F1 fans are beginning to get excited about the new season that kicks off in the middle of March, and while some of the internet sites seem to think they know who is going to be winning this year, in the pit lane the story is rather different.
"No-one is massively standing out," says Jenson Button.
In Barcelona we had the odd situation in which Nico Rosberg said that Mercedes can win this year, while his team-mate Lewis Hamilton said on the same day that the team is not ready for success. Figure that out!
What is quite interesting is that in the eight days of testing that have taken place in the course of February, at the Jerez and Barcelona circuits in Spain, there have been eight different drivers who have set the fastest times each day. The only pattern is that the eight have come from four teams: McLaren, Ferrari, Lotus and Mercedes-Benz.
Red Bull Racing, which has won both F1 titles for the last three years, has not been quickest on any single day of testing, and yet the team does not seem to be in any sort of panic. If one looks at the list of drivers who have been second fastest on each of the eight days, one finds Red Bull drivers twice, Force India twice and even Sauber.
Compare this list to the finishing order in the Constructors' Championship of 2012 and you can see that the same teams ranked first to seventh in the Constructors' title: Red Bull, Ferrari, McLaren, Lotus, Mercedes, Sauber and Force India.
It is quite possible that we will find out that nothing much has changed when the F1 circus turns up in Melbourne for the Australian Grand Prix. It might even be that we have a sequence of races with different winners, as happened at the start of last year.
Formula 1 has always been rather forgiving of circuits in countries that are needed to give the sport its global flavour. The tracks in Canada and Brazil have very poor quality facilities compared to all the fancy venues in Asia and the Middle East, but Bernie Ecclestone has not been able to strong arm the Canadians and the Brazilians into doing a better job - because they know that he needs them as much as they need him.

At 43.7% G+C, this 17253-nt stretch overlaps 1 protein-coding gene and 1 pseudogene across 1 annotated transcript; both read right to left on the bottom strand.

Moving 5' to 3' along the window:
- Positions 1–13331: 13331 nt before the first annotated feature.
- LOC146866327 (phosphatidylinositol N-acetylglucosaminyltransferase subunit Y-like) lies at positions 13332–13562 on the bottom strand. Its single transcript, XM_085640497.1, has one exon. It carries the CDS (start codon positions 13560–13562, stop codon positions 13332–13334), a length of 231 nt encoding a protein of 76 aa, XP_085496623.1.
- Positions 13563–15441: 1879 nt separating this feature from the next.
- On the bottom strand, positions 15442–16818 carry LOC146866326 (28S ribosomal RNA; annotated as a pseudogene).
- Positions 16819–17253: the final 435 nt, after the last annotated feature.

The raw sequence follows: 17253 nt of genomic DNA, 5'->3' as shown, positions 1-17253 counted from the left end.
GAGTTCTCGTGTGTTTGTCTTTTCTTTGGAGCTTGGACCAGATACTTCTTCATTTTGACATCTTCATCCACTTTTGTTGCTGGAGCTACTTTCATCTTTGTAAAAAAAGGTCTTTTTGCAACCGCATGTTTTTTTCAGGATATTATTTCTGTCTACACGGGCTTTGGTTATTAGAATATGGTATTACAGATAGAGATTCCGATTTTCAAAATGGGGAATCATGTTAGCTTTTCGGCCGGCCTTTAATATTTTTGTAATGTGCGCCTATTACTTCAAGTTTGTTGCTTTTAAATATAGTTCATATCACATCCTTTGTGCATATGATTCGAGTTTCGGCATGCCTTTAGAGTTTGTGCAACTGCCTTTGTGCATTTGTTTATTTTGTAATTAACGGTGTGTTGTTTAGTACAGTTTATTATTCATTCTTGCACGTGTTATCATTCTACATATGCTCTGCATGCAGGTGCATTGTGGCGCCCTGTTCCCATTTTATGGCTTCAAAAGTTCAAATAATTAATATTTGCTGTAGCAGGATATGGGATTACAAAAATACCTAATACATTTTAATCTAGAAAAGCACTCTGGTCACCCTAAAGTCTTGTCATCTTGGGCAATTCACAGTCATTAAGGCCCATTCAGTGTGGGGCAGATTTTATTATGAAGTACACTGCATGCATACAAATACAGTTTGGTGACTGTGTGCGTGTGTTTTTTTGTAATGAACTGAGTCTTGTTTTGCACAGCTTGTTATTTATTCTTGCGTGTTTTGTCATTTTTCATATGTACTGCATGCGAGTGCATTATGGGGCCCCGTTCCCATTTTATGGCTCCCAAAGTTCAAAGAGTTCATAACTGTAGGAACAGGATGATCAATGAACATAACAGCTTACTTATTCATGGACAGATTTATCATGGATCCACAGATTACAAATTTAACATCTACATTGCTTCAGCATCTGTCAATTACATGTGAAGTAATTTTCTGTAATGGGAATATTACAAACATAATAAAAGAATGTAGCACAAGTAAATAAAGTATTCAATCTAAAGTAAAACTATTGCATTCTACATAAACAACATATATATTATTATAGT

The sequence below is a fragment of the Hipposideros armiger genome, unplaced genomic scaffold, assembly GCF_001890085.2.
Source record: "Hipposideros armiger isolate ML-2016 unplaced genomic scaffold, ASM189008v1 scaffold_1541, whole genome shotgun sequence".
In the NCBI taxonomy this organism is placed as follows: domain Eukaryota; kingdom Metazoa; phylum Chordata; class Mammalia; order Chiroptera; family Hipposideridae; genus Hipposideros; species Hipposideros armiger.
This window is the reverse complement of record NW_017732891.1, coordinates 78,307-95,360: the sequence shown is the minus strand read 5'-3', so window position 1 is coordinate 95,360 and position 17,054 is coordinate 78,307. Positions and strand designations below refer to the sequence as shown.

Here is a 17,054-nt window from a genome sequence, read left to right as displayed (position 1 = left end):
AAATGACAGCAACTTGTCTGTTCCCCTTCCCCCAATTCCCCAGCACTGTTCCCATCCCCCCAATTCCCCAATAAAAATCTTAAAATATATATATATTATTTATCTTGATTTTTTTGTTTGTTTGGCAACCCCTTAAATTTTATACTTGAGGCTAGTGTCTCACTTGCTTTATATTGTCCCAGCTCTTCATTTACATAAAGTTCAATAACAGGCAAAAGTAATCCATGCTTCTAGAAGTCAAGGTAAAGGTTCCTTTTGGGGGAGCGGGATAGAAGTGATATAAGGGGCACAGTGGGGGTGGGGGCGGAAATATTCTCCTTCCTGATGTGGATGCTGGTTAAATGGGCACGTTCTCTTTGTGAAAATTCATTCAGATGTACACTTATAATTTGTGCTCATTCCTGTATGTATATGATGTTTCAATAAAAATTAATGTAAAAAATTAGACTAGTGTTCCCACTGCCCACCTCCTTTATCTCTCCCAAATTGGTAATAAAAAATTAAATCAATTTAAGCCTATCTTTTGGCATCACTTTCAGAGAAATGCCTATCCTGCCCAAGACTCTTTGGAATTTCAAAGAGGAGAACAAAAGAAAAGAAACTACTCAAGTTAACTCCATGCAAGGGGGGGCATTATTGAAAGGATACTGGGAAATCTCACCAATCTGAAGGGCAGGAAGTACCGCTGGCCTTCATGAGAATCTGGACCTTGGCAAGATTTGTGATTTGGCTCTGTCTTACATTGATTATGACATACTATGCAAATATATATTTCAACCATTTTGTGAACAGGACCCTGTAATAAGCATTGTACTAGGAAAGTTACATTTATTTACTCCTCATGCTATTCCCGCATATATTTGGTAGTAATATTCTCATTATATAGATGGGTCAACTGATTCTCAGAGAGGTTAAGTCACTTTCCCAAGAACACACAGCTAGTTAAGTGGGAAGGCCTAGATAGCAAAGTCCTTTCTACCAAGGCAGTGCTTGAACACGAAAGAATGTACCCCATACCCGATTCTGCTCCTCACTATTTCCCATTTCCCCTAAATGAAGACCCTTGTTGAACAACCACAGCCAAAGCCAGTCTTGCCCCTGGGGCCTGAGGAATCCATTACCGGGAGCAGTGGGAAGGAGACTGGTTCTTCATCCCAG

There was a similar problem for many years with Monaco before finally the Monégasques were bamboozled into spending some money.
With F1 now looking at a growth spurt in the Americas, both Canada and Brazil probably need to buck up their ideas. There is increasing noise from Mexico City about the revival of the F1 track there, now that there are two Mexicans in Grand Prix racing.
There are plans too for a second US race, this one being in New York City (or at least that is how it will look on TV, even if the race track is actually in New Jersey). And there is even mumbling about the Long Beach Grand Prix switching from IndyCar back to Formula 1, if the money can be found.
IndyCar is not the draw it used to be, and while the Grand Prix Association of Long Beach has been trying to bolster crowd numbers by adding the American Le Mans Series, drifting and even the Robby Gordon Stadium Super Trucks off-road series to the programme, there are still questions about whether it might be more successful if the city dug deep and paid for F1.
The goal of the IndyCar race has long been to fill the city's hotels and restaurants, and to use TV to promote Long Beach as a holiday destination. F1 would cost a lot more money, but it would spread the word far wider than IndyCar can do.
In the meantime the folk of Montreal are scrabbling to figure out how to raise the $40 million that they need to upgrade the Circuit Gilles Villeneuve to F1 standards.